Blockchain is everywhere these days, from building the foundation for the financial sector with DeFi platforms to being used to deploy non-fungible tokens in the art world. While many were introduced to blockchain as a result of cryptocurrency, its vast potential is being explored on a larger scale.
One of the potential applications for blockchain is, unsurprisingly, the healthcare sector. As the world is gearing up to recover from the COVID-19 pandemic, it is clear that healthcare needs an overhaul. The pandemic exposed a number of flaws within the existing healthcare sector, some of which can be addressed with blockchain solutions.
Gaps in the Market
Throughout the pandemic, one theme was universal with regards to containing the virus, which was the need to track not only the infection rate but the movement of the virus from person to person. In the United Kingdom, for example, a track and trace system was put in place to determine where infection clusters were springing up and prevent further spreading of the virus.
All this takes place in real-time and thus, there is the need for patient data to be easily accessible as well as constant records of who has been tested, their test results, as well as vaccinations.
Additionally, patients and healthcare providers often face the challenge of record-keeping. Across the world, many clinics still rely on paper records, which can be damaged, stolen, and so on. As patients change healthcare providers, the transfer of documents can prove to be difficult, especially with accessing records from years prior.
In the case of the COVID-19 vaccine, tracking the administration of the vaccine can be difficult, especially in more rural areas. But, if done correctly, can provide valuable information for both health bodies and healthcare providers alike.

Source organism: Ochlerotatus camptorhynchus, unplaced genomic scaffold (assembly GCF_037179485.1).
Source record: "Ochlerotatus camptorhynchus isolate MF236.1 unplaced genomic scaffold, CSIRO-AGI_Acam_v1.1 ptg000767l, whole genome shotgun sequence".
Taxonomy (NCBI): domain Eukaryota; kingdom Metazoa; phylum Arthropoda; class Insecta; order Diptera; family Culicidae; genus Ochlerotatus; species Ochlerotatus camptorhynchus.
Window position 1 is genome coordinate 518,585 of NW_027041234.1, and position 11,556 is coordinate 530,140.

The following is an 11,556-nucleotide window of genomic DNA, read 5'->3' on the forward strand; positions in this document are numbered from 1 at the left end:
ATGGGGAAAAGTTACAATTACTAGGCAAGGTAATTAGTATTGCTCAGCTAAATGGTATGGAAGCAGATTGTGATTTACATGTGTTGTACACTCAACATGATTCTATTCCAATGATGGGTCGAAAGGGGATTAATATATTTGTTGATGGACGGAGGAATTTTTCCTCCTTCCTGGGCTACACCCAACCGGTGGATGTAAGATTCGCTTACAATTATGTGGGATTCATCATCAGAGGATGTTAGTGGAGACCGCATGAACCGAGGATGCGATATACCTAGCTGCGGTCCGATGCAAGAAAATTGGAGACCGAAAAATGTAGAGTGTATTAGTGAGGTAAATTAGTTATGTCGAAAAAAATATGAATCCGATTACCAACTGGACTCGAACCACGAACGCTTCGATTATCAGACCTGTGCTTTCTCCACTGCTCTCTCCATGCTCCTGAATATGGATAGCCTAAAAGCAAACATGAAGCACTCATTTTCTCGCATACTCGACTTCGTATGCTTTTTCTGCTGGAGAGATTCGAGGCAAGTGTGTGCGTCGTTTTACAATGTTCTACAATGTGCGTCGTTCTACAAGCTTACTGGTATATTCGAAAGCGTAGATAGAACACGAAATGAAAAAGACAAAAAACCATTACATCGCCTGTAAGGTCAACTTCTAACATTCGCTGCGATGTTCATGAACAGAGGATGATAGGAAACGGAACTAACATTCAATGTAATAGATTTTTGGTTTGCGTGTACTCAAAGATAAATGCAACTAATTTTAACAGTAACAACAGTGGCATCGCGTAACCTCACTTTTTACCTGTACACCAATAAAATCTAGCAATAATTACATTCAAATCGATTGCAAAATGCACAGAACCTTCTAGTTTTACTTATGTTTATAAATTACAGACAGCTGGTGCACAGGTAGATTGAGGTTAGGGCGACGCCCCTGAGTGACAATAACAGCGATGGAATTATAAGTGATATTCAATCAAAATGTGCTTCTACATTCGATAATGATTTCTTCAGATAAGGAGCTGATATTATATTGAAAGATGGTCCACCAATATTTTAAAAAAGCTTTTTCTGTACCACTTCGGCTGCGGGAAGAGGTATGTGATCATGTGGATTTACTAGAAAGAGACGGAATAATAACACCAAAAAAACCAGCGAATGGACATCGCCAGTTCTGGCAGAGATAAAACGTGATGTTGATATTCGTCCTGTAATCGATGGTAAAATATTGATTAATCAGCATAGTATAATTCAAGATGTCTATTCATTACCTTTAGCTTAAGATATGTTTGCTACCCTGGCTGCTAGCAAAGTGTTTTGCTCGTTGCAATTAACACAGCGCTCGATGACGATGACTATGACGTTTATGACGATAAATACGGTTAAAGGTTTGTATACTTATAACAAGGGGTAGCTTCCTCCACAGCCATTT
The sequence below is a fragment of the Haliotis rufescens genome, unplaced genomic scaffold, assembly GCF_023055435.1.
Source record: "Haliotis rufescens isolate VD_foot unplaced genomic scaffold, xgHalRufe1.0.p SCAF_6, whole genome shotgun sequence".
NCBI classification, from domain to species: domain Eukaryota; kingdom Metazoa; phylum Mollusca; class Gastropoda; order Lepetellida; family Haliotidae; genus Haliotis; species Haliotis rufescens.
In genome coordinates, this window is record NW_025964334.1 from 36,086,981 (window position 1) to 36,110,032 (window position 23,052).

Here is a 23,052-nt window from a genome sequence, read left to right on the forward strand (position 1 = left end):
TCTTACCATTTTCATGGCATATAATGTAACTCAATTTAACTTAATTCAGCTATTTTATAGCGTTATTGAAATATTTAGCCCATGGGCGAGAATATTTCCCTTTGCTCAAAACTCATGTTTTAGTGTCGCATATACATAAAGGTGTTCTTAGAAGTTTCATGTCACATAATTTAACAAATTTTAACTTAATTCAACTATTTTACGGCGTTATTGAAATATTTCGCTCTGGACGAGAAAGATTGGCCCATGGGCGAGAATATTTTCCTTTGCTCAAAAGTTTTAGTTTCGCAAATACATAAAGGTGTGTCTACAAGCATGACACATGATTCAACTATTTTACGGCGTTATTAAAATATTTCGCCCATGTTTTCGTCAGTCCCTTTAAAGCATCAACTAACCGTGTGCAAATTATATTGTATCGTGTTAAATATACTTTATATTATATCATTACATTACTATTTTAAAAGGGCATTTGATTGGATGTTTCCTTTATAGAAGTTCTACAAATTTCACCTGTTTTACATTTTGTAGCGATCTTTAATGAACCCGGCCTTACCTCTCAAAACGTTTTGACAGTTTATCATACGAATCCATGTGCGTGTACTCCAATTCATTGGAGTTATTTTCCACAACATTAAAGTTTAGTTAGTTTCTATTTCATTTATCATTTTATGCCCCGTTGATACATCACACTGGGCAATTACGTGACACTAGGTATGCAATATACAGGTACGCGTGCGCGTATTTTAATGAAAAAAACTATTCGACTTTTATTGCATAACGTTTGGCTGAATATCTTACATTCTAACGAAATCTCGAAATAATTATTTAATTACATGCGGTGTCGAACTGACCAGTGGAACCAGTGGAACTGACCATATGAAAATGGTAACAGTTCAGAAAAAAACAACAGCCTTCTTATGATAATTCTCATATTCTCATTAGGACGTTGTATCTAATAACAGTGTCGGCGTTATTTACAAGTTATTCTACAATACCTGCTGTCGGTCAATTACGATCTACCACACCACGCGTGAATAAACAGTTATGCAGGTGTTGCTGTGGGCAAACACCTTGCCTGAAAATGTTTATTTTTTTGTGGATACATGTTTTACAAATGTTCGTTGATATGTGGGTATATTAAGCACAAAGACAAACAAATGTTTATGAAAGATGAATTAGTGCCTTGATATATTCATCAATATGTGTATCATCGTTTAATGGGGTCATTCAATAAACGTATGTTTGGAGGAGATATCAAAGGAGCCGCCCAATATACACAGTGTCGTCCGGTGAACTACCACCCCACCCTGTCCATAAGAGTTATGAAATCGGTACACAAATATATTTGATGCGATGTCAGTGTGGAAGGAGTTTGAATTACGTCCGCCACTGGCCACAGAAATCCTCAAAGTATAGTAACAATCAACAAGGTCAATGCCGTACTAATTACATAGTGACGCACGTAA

How Blockchain can Help
One of blockchain’s biggest strengths is that it allows the creation of permanent ledgers of data and transactions. If applied to the healthcare sector, this can be very beneficial.
In terms of patient records, once a patient profile is created across a blockchain network and data is imputed, it cannot be removed. This means that every instance of a patient receiving care from their birth to their death can be accessed permanently. This eliminates the issue of records being lost or having to be manually transferred from one place to another.
Another potential angle is the use of proof-of-concept blockchains. These systems allow for the sharing of data without the revelation of identity. This, in practice, could mean the sharing of patient data across a certain geographical area or clinic without actual patient names or identifying information being revealed. This can greatly aid medical research without compromising patient’s privacy rights.
More strides are being made with wearable medical technology such as Fitbits. If blockchain solutions are incorporated into the mix, patient data can not only be stored in a more efficient manner but in a more secure one. A singular blockchain-based profile can store data on the various metrics tracked by the devices such as steps taken, sleep schedules, heart rates, and so on.
With this much data so easily available, predictions can be made by AI about future health risks, needed lifestyle changes, and so on. Predictive medical technology runs on data and by solving the issue of data access, blockchain can transform healthcare for the better and fuel innovation.
It seems that we are only just scratching the surface of what blockchain can do and the medical world has a lot to gain from it. From better patient records to improved disease prevention, it is clear that blockchain is here to stay.
For any business that operates within the health sector, investing in blockchain technology to address specific issues is key. Not only will your business processes be made easier and more efficient with a decentralized database but customers will have access to a wide range of innovative services.
To take full advantage of the power of blockchain, follow the SAP blog for updates on the development of blockchain both in the medical field and beyond.